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Wednesday, February 1, 2012

Own Worst Enemy

By Andrew Parker, Editor-in-Chief

As we head into Heli-Expo, it’s important to again bring up the subjects of training and safety. Learning lessons from the mistakes of others is one of the most basic ways of improving.

The U.S. National Transportation Safety Board issued similar rulings on January 19 involving two helicopter EMS crashes where pilots flew into storms at night. The first crash, which occurred Sept. 25, 2009 near Georgetown, S.C., involved a Carolina Life Care Eurocopter AS350B2 operated by Omniflight Helicopters. Three people died in the crash, the pilot, a flight nurse and a flight paramedic.

According to the report, the pilot decided “to continue the VFR flight into an area of IMC, which resulted in the pilot’s spatial disorientation and a loss of control of the helicopter.”

NTSB noted “inadequate oversight of the flight by Omniflight’s Operational Control Center” as a contributing factor to the accident, which happened at around 11:30 p.m. as the crew was headed back from dropping off a patient.

The second accident took place on March 25, 2011 near Brownsville, Tenn. The Hospital Wing Eurocopter AS350B3, registered to Memphis Medical Air Center, went down after heading straight into a quick-developing weather cell, resulting in the deaths of the pilot and two flight nurses. The safety board ruled that attempting to fly into “adverse weather, resulting in an encounter with a thunderstorm with localized IMC, heavy rain and severe turbulence,” is the probable cause of the crash.

What’s disturbing is the part of the report’s narrative that describes the pilot’s apparent state of mind before the crash. In a conversation with an oncoming shift pilot, the pilot allegedly said he “wanted to get the helicopter out” after sitting on the helipad at Jackson-Madison County General Hospital and waiting for the flight nurses. The shift pilot suggested parking the helicopter, but the active duty pilot insisted there was enough time to make it, believing “he had about 18 minutes to beat the storm and return to home base” while leaving the nurses behind. The shift pilot later spoke with one of the flight nurses, who in fact made it on board and said they were about 30 seconds from arrival, when the helicopter went down.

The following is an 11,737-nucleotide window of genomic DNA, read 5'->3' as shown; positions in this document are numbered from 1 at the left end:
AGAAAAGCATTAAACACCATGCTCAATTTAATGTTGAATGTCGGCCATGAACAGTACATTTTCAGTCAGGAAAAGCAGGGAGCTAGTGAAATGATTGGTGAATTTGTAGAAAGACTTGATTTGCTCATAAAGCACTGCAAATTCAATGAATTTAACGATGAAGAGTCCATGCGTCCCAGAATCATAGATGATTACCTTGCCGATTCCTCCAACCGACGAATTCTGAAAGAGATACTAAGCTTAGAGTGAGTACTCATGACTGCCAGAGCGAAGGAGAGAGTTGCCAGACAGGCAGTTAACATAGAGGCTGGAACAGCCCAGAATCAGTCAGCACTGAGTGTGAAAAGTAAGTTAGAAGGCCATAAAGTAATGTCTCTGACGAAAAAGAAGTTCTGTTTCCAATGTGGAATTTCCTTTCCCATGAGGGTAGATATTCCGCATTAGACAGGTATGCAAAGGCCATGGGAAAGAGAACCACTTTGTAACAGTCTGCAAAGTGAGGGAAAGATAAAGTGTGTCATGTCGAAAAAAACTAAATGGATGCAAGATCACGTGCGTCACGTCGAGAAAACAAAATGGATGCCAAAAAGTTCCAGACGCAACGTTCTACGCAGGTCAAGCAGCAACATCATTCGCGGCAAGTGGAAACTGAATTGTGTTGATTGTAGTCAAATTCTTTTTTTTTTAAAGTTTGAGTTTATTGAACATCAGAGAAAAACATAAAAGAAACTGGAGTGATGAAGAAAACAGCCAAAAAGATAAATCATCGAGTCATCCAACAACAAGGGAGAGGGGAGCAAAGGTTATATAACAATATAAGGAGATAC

Witnesses reported lighting, thunder and “heavy rain bands” in the area at the time of the accident.

NTSB faults the decision-making process of the pilot, saying that he “could have chosen to stay at the hospital helipad. The pilot, however, decided to enter the area of weather, despite the availability of a safer option. Based on the pilot’s statement to the oncoming pilot about the need to ‘beat the storm’ and his intention to... bring the helicopter back, he was aware of the storm and chose to fly into it.”

The report continues by stating the pilot “made a risky decision to attempt to outrun a storm in night conditions, which would enable him to return the helicopter to its home base and end his shift there, rather than choosing a safer alternative of parking the helicopter in a secure area and exploring alternate transportation arrangements or waiting for the storm to pass and returning to base after sunrise when conditions improved.”

NTSB also noted that the pilot “was nearing the end of his 12-hour shift, during which he had flown previous missions and may have had limited opportunities to rest. He had been on duty overnight, and the accident occurred at an early hour that can be associated with degraded alertness.”

Sometimes, we are our own worst enemy. Human error, whether it’s caused by fatigue, the desire to finish a shift, or any of a large number of other casual factors, is a part of aviation operations. The stakes for aircraft operators are high, we all know that, but it’s important to keep this in mind as an example of where the decision to push forward into the gray area can have dire consequences. When dealing with Mother Nature, know your limits. The line may be closer than you think, and at times we can all be one bad decision away from disaster.

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